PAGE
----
A letter from Jean-Jacques Rousseau, dated 27 May 1775, in reply to one from the Prince, reflects the bitterness and isolation of Rousseau's last years. Persecuted after the publication of Emile in 1862, Rousseau left his native Geneva for France. Mourning the loss of his native land, `now he lives only to suffer', he tells the Prince, asking him not to write again, for he wouldn't have the strength to answer him, but to come and see him when the Prince is in Paris. Rousseau begs that his letter be burnt in case it is misinterpreted.

    Alexander's serious interest in the arts was matched by a great capacity for pleasure and fun. A visit to Italy, when he was still only twenty-four, produced a learned book on Italian music, De la Musique en Italie published in 1788, as a result of which he was made a foreign member of the Institute of Bologna. The book created quite a stir in France and Italy. In Italy too, he began to keep a journal — his Vademecum, in which he gives a lively account of his travels and of contemporary society.

    Diplomacy provided an ideal opportunity for Alexander Beloselsky to combine service with a growing passion for collecting and gave him leisure for writing. He was no mere dilettante, however. From the outset he showed great ability as a diplomat. A broad and liberal education, an understanding of human nature, considerable analytical abilities and boundless energy and curiosity, together with a wide range of contacts, made his diplomatic reports as interesting as they were personal. He was never able to fully reconcile one of the classic diplomatic dilemmas: the wish to report the truth as he saw it and the need to please his political masters. His relations with his superiors were always troubled. Almost as soon as he arrived in Dresden in 1780, he was having to eat humble pie for ignoring the advice of the Foreign Minister, Count Osterman, to tone down his lively despatches: `Sire, I accept with profound submission Your Excellency's reproaches regarding my conduct. I am conscious of having done wrong, and will do all in my power to be wiser and more prudent in future.' Prudence, alas, was not in his nature. He would always go his own way, a trait he passed on to his daughter Zinaida.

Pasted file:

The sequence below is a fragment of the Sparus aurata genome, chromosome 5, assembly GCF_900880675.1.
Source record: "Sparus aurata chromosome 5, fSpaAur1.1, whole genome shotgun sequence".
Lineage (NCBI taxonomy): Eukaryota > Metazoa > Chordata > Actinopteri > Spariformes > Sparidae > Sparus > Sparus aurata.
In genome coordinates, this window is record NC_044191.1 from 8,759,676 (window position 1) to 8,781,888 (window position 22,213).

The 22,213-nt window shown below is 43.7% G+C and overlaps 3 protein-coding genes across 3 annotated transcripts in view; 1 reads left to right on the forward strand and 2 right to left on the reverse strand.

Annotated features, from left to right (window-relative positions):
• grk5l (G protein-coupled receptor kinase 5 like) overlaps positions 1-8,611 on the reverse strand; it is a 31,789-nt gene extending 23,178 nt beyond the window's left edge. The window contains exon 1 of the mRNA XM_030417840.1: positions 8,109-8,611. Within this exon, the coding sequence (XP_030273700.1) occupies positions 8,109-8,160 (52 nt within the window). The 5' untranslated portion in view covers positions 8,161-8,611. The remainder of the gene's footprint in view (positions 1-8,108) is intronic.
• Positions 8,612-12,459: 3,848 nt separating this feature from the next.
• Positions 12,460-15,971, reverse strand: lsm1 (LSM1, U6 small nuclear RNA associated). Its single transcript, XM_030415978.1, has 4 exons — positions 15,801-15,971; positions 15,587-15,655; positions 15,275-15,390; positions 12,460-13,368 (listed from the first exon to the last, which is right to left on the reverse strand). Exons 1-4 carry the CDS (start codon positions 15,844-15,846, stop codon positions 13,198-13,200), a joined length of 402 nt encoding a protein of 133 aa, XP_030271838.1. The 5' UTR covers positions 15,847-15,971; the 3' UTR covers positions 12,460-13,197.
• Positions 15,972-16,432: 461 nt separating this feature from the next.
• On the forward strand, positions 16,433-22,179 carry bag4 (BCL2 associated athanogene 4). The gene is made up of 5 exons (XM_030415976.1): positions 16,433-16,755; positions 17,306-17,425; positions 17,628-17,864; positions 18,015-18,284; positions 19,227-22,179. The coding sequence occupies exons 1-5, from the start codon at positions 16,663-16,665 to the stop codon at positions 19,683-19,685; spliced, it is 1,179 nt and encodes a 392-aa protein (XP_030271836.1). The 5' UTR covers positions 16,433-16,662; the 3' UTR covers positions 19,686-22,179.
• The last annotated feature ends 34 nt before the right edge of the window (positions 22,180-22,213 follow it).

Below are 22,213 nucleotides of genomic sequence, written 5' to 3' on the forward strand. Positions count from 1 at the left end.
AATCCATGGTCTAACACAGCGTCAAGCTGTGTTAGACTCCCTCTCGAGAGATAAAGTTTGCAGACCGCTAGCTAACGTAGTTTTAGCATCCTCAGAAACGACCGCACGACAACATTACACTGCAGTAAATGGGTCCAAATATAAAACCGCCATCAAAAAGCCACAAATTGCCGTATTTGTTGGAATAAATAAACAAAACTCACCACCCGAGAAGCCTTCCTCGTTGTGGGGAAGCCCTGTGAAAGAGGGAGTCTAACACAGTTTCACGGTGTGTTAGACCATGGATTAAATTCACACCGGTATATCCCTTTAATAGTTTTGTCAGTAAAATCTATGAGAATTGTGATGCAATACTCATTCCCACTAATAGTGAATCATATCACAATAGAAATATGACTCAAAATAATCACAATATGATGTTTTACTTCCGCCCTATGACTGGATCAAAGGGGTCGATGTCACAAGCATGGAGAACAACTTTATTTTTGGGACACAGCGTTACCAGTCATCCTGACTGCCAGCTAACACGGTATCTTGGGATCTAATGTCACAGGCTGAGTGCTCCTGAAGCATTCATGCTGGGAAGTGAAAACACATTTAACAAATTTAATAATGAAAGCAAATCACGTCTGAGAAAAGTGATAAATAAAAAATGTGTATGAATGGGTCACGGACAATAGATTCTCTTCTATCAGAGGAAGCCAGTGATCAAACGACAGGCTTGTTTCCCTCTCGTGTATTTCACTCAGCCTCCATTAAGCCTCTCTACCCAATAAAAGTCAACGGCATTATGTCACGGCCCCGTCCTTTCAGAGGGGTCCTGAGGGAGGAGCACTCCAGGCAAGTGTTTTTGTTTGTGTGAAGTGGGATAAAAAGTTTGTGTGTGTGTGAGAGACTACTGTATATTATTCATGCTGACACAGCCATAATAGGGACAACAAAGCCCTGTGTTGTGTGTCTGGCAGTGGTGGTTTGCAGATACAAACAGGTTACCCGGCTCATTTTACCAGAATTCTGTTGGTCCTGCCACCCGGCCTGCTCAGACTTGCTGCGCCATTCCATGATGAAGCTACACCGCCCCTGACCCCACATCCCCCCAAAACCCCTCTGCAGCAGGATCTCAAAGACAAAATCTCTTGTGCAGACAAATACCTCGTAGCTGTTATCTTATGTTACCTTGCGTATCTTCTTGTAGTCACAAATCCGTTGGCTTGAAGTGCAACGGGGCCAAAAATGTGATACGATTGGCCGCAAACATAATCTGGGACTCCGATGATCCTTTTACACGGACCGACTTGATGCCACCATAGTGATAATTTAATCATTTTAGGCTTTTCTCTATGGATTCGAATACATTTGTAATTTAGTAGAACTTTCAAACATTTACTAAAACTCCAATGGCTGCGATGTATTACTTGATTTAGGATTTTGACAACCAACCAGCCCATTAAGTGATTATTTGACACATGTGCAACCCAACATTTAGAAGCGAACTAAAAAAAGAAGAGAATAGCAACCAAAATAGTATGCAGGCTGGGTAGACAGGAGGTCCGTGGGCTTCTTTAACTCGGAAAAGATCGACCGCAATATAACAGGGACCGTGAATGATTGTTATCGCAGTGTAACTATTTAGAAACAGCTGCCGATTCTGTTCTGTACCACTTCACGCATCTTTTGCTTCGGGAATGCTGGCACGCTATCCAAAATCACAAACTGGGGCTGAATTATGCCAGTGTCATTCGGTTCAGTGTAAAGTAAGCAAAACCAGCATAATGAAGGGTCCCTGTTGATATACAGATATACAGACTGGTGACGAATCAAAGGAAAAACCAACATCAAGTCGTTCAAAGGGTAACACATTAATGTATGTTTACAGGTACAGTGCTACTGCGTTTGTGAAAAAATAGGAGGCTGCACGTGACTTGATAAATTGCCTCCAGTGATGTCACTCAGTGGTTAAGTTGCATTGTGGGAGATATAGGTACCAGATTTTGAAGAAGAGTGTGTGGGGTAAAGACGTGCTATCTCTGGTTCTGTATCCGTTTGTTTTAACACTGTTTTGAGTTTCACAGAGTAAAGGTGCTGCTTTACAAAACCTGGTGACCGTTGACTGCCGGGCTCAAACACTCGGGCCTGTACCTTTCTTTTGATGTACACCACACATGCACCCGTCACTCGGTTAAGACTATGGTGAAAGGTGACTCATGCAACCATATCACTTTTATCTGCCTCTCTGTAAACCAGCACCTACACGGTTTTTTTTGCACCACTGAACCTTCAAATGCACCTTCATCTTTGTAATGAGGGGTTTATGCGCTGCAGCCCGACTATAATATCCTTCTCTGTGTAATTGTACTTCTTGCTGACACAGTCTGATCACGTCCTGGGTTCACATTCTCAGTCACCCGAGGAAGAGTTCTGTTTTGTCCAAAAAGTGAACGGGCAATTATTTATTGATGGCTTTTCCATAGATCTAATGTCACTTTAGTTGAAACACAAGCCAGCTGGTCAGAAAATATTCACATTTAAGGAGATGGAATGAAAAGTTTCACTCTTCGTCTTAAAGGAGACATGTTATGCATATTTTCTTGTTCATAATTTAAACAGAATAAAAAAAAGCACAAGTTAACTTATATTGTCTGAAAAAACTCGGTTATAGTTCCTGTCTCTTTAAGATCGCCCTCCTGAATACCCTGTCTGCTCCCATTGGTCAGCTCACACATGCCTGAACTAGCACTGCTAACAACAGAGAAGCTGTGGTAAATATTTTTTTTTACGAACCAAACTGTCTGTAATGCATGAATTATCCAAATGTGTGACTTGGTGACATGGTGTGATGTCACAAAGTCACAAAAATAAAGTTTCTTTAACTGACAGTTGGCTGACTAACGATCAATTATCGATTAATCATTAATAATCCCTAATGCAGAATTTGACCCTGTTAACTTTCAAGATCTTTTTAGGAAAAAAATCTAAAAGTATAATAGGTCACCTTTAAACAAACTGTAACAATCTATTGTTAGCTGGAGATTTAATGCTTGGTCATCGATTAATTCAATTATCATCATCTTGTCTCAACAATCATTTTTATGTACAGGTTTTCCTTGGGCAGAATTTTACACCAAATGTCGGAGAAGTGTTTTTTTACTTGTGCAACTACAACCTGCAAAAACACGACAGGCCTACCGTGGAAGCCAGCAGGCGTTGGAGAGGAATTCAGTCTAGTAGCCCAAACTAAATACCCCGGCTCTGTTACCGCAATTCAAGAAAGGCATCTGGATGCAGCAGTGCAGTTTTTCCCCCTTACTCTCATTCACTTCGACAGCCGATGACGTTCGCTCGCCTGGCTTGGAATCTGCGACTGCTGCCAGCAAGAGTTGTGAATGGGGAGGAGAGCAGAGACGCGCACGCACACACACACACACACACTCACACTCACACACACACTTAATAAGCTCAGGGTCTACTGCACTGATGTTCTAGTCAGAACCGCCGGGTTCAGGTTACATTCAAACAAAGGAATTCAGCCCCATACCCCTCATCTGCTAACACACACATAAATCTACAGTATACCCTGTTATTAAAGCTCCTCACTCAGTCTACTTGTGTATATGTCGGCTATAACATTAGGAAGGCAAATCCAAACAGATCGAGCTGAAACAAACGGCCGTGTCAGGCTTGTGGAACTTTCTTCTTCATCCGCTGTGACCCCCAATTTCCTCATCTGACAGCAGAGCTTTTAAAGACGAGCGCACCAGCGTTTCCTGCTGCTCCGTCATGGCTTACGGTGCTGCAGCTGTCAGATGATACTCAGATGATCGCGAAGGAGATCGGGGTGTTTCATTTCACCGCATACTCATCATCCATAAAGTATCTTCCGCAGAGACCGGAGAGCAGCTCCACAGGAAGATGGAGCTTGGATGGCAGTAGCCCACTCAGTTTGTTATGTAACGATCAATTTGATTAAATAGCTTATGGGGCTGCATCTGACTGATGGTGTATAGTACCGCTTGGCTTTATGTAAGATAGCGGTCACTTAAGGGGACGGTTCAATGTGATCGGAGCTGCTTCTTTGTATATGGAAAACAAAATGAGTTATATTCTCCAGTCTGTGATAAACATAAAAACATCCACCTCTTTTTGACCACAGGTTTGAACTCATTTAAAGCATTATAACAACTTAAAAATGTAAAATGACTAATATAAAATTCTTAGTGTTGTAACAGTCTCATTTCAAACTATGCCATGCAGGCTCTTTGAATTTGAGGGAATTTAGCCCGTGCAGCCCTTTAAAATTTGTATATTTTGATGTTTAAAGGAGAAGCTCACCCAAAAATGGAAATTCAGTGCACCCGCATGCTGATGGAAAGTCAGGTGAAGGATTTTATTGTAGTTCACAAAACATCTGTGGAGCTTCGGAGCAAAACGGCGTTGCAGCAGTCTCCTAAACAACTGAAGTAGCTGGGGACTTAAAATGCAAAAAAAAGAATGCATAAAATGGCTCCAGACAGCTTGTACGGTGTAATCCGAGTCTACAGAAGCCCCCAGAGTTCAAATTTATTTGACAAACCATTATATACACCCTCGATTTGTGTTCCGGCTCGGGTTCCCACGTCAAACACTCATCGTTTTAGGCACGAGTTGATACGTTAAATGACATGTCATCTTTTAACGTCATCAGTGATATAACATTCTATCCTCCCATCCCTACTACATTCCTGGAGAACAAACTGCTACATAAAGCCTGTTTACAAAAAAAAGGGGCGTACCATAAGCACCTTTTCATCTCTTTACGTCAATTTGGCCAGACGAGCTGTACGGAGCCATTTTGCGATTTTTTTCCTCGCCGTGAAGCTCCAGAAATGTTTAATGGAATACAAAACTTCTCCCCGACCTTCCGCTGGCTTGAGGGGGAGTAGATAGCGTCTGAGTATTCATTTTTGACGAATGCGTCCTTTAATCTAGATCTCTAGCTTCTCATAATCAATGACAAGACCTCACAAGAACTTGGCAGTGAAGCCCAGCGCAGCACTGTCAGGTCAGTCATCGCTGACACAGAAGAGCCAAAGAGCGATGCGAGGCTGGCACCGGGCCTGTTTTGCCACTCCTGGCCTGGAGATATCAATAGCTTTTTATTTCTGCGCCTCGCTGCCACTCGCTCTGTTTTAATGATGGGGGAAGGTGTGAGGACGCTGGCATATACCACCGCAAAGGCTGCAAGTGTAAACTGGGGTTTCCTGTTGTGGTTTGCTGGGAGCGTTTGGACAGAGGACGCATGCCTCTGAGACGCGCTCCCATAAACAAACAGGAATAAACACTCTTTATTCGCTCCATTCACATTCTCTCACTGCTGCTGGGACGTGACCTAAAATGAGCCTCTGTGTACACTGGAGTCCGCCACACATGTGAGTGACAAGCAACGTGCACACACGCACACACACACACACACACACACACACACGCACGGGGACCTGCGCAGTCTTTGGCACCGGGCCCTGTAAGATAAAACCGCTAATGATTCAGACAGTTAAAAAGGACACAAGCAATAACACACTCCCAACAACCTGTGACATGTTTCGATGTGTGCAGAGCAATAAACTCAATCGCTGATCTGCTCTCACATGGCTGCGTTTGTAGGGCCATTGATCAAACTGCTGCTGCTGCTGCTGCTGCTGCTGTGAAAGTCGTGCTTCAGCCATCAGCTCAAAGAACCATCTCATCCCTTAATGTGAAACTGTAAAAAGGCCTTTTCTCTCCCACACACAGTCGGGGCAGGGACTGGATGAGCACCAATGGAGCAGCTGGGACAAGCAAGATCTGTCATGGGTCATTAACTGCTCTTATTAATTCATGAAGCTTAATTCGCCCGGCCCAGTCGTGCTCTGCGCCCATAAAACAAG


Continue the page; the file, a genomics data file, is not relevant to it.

In Dresden, happily married and enjoying his first diplomatic post in a country he knew well, the Prince quickly made his embassy a centre for people of wit and culture. Letters and diaries by contemporaries bear witness to his charm, his abilities as a raconteur, his sudden and catching laugh, and his exceptional talent for acting. The much-travelled Count Komarovsky noted that, as a comic actor particularly, Beloselsky had no equal in Russia or Europe.

    Although he enjoyed his first embassy, the Prince was aware that Dresden was a relative backwater. He sent back enthusiastic reports about the Dresden Academy of Art and wrote to the Empress personally, on matters of art, collecting works on her behalf, but as early as September 1780 he also wrote to her for guidance: the letter shows that, for all his independent spirit, when it came to the Empress the Prince understood the imperatives of dealing with an absolute Monarch, addressing her in terms which today seem grovelling:

I take the liberty of throwing myself at the sacred feet of your Imperial Majesty to ask for a favour, which in her goodness she might perhaps grant. I have had the honour of serving your Majesty in a place where I am unfortunately unable not only to justify your attention, but even to interest it, as I believe.

    Meanwhile he enjoyed his own literary and intellectual pursuits. In 1784, with the help of Marmontel, the Prince published a collection of his poems, the three `Epistles' to the English, to the French and to the citizens of the Republic of San Marino in which he reflects on their national characteristics. He also wrote the preface to Circe, a cantata by Seidlemann. A letter from Mozart to his wife, dated 16 April 1789, speaks of his having been to dinner at the Russian ambassador's where he (Mozart) had played a great deal. Among his other friends and correspondents were Condorcet and Joseph De Maistre. In 1790 he published a philosophical tract on man's cognitive faculties, his Dianologie, ou Tableau Philosophique de L'Entendement, which he sent to Kant. Kant's reply it seems, showed that the Prince had impressed him.

    In October 1789, shortly before Zinaida's birth, Alexander begged the Empress for a new posting. France was in revolution and émigrés were flooding to his house. He longed to be closer to the action. Perhaps to his surprise, the request was granted. In January he was appointed ambassador to the court of Victor Amadeus III of Savoy, in Turin.

    The Prince did not immediately take up his new post, however. Ill health, as well as the birth of his third daughter Natalia in March 1791, must have been partly responsible for the delay. A letter to Count Osterman from Vienna, where the Prince spent some time, shows that relations between them were still far from easy. Osterman must have been aware of the future problems of sending this obstinate young man to the very borders of revolutionary France, and the effects which his reports would have on an increasingly terrified Empress. Alexander did not hide his indignation: